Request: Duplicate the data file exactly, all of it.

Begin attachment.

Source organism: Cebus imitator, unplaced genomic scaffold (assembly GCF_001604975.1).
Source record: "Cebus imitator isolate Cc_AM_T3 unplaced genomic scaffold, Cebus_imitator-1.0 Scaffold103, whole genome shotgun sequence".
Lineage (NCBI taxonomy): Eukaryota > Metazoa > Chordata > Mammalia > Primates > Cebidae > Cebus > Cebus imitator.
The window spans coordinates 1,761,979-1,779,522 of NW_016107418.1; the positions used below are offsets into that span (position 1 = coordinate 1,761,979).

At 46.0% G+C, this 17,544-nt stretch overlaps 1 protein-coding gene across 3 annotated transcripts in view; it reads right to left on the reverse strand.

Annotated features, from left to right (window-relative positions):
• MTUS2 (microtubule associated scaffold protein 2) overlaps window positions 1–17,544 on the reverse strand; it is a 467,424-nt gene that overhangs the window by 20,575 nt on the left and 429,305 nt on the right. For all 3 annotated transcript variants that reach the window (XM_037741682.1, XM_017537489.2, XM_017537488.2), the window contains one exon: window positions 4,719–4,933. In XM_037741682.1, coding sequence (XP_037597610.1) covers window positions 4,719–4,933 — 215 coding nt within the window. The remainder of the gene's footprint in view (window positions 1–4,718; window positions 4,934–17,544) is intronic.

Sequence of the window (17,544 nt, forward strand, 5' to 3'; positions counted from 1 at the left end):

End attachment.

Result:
Source organism: Cebus imitator, unplaced genomic scaffold (assembly GCF_001604975.1).
Source record: "Cebus imitator isolate Cc_AM_T3 unplaced genomic scaffold, Cebus_imitator-1.0 Scaffold103, whole genome shotgun sequence".
Lineage (NCBI taxonomy): Eukaryota > Metazoa > Chordata > Mammalia > Primates > Cebidae > Cebus > Cebus imitator.
The window spans coordinates 1,761,979-1,779,522 of NW_016107418.1; the positions used below are offsets into that span (position 1 = coordinate 1,761,979).

At 46.0% G+C, this 17,544-nt stretch overlaps 1 protein-coding gene across 3 annotated transcripts in view; it reads right to left on the reverse strand.

Annotated features, from left to right (window-relative positions):
• MTUS2 (microtubule associated scaffold protein 2) overlaps window positions 1–17,544 on the reverse strand; it is a 467,424-nt gene that overhangs the window by 20,575 nt on the left and 429,305 nt on the right. For all 3 annotated transcript variants that reach the window (XM_037741682.1, XM_017537489.2, XM_017537488.2), the window contains one exon: window positions 4,719–4,933. In XM_037741682.1, coding sequence (XP_037597610.1) covers window positions 4,719–4,933 — 215 coding nt within the window. The remainder of the gene's footprint in view (window positions 1–4,718; window positions 4,934–17,544) is intronic.

Sequence of the window (17,544 nt, forward strand, 5' to 3'; positions counted from 1 at the left end):